Latest wind farms likely to produce a stormy reaction

Thursday 2 April 2015
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ON June 30, 2010, in my first column for the Herald Sun, I wrote of rural Victoria’s division over wind farms.

Almost five years later, not much has changed.

The wind farm landscape is pretty much the same and so too is much of the community attitude.A Victorian Coalition government that placed an almost impossible two-kilometre buffer zone between new wind farms and homes for the past four years effectively put paid to that.But that may be about to change — and quickly.

The Weekly Times this week reveals there are 854 wind turbines waiting to be built on 13 wind farms across western Victoria.They have been approved by local councils and, having had the buffer zone slashed to a single kilometre by the Andrews Government, are now waiting for the Federal Government to fire the starter’s gun for the soil to be turned on each project.

At issue is the Federal Government’s attempt to come up with a new Renewable Energy Target. The RET is a trading system under which power companies gain certificates or points depending on the amount of renewable energy they produce. In effect, you and I pay more on our power bills to subsidise high-cost renewable energy generators to compete with low-cost “dirty-energy” sources, such as brown coal.

When the new target is agreed upon, expect a whirlwind of activity around cities and towns such as Mortlake, Ballarat, Ararat, Warrnambool, Port Fairy, Ballan, Colac and St Arnaud.Within 18 months we could see the number of wind turbines almost triple, from the current 500 turbines to 1354 turbines across 27 wind farms. The enormity of what is proposed and the dollars involved are staggering.

Almost $5 billion is tied up in these new projects. The Municipal Association of Victoria says it will be the single biggest investment in rural Victoria.Imagine what that money, and the jobs it could bring, will mean to a small cash-strapped council struggling to hold on to a population to pay its rates.Ararat Rural City, for instance, has a series of wind farm projects worth $1.68 billion ready to begin in the shire.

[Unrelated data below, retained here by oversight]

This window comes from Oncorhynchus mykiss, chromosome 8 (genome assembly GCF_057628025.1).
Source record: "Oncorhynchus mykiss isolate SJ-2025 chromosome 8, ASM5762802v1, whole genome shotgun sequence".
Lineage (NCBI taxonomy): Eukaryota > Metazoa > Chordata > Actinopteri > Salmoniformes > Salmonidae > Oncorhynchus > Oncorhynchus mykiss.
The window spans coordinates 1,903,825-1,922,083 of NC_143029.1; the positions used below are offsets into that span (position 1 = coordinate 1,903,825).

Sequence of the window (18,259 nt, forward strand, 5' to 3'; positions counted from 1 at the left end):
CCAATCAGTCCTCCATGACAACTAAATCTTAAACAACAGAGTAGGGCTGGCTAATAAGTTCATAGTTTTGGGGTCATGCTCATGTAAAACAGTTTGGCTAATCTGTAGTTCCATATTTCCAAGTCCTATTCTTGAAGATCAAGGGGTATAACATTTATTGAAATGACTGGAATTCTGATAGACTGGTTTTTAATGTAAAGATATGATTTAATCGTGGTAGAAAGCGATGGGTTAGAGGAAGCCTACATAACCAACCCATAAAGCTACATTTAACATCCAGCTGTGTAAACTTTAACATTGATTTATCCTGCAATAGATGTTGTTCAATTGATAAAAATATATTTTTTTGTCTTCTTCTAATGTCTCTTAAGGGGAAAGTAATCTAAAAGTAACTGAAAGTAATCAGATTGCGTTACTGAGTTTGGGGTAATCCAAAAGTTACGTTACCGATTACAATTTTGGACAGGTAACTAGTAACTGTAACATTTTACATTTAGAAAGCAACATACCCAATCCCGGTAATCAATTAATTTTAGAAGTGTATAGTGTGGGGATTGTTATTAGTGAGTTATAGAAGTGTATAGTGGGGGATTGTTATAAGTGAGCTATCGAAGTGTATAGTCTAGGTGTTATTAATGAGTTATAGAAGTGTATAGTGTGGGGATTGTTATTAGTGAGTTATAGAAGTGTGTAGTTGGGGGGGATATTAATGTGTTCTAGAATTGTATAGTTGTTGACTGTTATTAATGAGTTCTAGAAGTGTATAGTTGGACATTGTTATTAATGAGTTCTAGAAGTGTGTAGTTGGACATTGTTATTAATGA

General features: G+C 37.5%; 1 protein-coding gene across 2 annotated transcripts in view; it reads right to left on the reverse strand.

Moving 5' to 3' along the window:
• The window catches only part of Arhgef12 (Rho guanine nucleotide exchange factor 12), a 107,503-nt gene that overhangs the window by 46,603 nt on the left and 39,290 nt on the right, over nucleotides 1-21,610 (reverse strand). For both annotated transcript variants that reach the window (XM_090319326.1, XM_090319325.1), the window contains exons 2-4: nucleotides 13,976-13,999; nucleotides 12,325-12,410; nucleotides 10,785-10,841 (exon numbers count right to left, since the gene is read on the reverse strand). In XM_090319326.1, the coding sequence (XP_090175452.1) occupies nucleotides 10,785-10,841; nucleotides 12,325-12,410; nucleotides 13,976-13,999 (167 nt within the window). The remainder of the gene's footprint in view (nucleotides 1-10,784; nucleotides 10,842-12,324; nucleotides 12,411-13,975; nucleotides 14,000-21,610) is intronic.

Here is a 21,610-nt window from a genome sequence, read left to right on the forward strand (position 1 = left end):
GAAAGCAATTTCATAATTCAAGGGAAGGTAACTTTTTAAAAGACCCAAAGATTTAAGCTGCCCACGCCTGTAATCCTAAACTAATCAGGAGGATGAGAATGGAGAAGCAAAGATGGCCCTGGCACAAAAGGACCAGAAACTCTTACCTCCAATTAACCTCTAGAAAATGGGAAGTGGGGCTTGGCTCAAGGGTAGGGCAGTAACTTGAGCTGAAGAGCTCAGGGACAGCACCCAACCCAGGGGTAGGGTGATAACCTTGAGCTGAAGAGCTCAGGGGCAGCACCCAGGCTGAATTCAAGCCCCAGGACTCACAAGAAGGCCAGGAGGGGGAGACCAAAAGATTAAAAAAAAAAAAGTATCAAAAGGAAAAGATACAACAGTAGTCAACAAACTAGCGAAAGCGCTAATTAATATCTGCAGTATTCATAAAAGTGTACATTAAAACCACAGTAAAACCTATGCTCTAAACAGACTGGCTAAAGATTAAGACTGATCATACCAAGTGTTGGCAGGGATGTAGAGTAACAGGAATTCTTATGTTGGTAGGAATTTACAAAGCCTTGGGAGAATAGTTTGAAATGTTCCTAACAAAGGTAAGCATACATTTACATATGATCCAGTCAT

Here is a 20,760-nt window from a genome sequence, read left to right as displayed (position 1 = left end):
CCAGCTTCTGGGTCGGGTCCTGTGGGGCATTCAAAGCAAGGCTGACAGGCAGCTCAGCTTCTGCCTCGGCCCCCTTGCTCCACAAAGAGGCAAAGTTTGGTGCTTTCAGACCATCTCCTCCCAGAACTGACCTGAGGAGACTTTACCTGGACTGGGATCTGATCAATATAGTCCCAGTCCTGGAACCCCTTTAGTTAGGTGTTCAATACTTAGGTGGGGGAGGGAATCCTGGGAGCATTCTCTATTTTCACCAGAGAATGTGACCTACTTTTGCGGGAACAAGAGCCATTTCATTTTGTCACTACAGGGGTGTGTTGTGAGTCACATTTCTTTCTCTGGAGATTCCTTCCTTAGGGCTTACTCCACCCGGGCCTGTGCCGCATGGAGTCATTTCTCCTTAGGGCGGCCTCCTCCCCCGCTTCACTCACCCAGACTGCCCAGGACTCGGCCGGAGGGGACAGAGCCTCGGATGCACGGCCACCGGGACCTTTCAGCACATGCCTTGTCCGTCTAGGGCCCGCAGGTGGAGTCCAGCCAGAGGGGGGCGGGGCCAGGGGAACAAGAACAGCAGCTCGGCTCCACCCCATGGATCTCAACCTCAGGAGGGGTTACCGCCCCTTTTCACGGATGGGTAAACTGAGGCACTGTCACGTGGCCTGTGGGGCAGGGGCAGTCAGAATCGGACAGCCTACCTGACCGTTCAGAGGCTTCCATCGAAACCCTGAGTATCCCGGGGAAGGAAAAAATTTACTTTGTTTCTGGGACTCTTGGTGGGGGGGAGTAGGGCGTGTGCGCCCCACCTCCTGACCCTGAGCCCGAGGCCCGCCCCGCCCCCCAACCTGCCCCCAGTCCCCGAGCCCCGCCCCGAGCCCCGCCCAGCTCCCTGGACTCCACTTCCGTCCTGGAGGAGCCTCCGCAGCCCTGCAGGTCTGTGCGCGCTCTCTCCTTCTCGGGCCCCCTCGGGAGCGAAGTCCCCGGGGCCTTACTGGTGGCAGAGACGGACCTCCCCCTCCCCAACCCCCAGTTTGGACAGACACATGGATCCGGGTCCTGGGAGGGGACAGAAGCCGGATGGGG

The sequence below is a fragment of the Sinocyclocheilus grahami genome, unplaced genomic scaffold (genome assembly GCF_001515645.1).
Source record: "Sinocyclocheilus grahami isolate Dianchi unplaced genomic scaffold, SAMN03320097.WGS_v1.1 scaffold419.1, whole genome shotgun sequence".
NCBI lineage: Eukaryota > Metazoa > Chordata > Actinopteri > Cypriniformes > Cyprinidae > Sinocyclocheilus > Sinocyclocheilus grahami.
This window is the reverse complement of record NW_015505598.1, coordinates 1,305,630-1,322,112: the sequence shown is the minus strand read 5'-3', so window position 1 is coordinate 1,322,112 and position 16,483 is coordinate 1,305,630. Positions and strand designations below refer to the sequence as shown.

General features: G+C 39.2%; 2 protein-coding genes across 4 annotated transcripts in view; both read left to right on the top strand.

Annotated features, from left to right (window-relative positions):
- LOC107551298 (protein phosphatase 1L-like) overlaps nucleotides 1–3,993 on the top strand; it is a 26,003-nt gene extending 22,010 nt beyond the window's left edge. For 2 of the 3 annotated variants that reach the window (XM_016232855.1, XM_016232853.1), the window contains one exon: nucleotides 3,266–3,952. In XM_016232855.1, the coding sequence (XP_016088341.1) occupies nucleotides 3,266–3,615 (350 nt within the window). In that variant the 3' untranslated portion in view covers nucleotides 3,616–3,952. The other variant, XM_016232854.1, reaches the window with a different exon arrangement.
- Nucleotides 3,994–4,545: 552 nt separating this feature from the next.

Of course, not all of rural Victoria is salivating at the prospect of 60-metre towers with 30-metre blades suddenly appearing on the skyline and slowly rotating day and night.

The shires themselves acknowledge the damage to local roads as the turbines are carted into sites.And then there is the potential impact on property values, with claims the price of farms can plummet the moment a wind farm is proposed for next door.But the issue that catches the most attention is the perceived health problems caused by wind farms.

I write “perceived” because this is a contentious issue that has not been proven one way or the other, despite studies that claim to have produced the definitive result.There is one camp that says a silent sonic “thump” causes severe headaches for those living near a wind farm. And then there is another camp that says the only pain felt is the anguish of missing out on the rent energy companies pay to erect their turbines on farm land. It is an issue that has split communities and even led to residents of one town — Waubra, near Ballarat — accusing an anti-wind farm group, The Waubra Foundation, of hijacking its name. It’s the sort of animosity wind farms can create in small communities.

And it means that although the resulting energy from wind farms is green and friendly, it could possibly be created by an ill-wind. 

Ed Gannon is editor of The Weekly Times

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